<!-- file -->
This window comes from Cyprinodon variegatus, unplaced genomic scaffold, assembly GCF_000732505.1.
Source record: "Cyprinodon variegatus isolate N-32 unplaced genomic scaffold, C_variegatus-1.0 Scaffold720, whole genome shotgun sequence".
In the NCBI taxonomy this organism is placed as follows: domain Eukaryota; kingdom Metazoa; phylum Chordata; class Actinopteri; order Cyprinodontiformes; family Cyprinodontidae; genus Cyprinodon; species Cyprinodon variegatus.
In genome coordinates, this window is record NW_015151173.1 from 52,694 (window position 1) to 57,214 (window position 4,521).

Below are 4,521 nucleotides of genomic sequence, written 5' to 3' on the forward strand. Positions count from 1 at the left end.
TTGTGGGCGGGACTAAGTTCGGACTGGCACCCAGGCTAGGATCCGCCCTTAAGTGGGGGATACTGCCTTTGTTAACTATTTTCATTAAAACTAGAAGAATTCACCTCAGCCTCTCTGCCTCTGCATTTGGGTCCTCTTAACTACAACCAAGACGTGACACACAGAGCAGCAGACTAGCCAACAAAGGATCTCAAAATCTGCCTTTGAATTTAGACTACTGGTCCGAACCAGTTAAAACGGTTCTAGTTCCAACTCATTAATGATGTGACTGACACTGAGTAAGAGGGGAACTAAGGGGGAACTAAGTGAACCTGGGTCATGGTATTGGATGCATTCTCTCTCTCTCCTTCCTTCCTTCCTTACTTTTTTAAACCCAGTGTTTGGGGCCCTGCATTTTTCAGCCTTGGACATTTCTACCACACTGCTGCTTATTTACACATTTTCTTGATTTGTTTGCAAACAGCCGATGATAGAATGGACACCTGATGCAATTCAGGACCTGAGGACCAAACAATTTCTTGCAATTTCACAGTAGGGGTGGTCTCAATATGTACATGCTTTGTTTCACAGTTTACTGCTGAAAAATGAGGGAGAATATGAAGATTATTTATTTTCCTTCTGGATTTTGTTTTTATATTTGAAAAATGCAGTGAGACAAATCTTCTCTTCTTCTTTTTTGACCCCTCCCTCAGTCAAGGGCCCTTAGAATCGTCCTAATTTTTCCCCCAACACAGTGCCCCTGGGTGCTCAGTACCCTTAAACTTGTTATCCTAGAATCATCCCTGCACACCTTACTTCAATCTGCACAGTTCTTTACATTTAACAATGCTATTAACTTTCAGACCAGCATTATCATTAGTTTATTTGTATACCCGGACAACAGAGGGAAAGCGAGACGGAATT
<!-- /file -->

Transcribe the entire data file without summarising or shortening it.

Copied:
This window comes from Cyprinodon variegatus, unplaced genomic scaffold, assembly GCF_000732505.1.
Source record: "Cyprinodon variegatus isolate N-32 unplaced genomic scaffold, C_variegatus-1.0 Scaffold720, whole genome shotgun sequence".
In the NCBI taxonomy this organism is placed as follows: domain Eukaryota; kingdom Metazoa; phylum Chordata; class Actinopteri; order Cyprinodontiformes; family Cyprinodontidae; genus Cyprinodon; species Cyprinodon variegatus.
In genome coordinates, this window is record NW_015151173.1 from 52,694 (window position 1) to 57,214 (window position 4,521).

Below are 4,521 nucleotides of genomic sequence, written 5' to 3' on the forward strand. Positions count from 1 at the left end.
TTGTGGGCGGGACTAAGTTCGGACTGGCACCCAGGCTAGGATCCGCCCTTAAGTGGGGGATACTGCCTTTGTTAACTATTTTCATTAAAACTAGAAGAATTCACCTCAGCCTCTCTGCCTCTGCATTTGGGTCCTCTTAACTACAACCAAGACGTGACACACAGAGCAGCAGACTAGCCAACAAAGGATCTCAAAATCTGCCTTTGAATTTAGACTACTGGTCCGAACCAGTTAAAACGGTTCTAGTTCCAACTCATTAATGATGTGACTGACACTGAGTAAGAGGGGAACTAAGGGGGAACTAAGTGAACCTGGGTCATGGTATTGGATGCATTCTCTCTCTCTCCTTCCTTCCTTCCTTACTTTTTTAAACCCAGTGTTTGGGGCCCTGCATTTTTCAGCCTTGGACATTTCTACCACACTGCTGCTTATTTACACATTTTCTTGATTTGTTTGCAAACAGCCGATGATAGAATGGACACCTGATGCAATTCAGGACCTGAGGACCAAACAATTTCTTGCAATTTCACAGTAGGGGTGGTCTCAATATGTACATGCTTTGTTTCACAGTTTACTGCTGAAAAATGAGGGAGAATATGAAGATTATTTATTTTCCTTCTGGATTTTGTTTTTATATTTGAAAAATGCAGTGAGACAAATCTTCTCTTCTTCTTTTTTGACCCCTCCCTCAGTCAAGGGCCCTTAGAATCGTCCTAATTTTTCCCCCAACACAGTGCCCCTGGGTGCTCAGTACCCTTAAACTTGTTATCCTAGAATCATCCCTGCACACCTTACTTCAATCTGCACAGTTCTTTACATTTAACAATGCTATTAACTTTCAGACCAGCATTATCATTAGTTTATTTGTATACCCGGACAACAGAGGGAAAGCGAGACGGAATT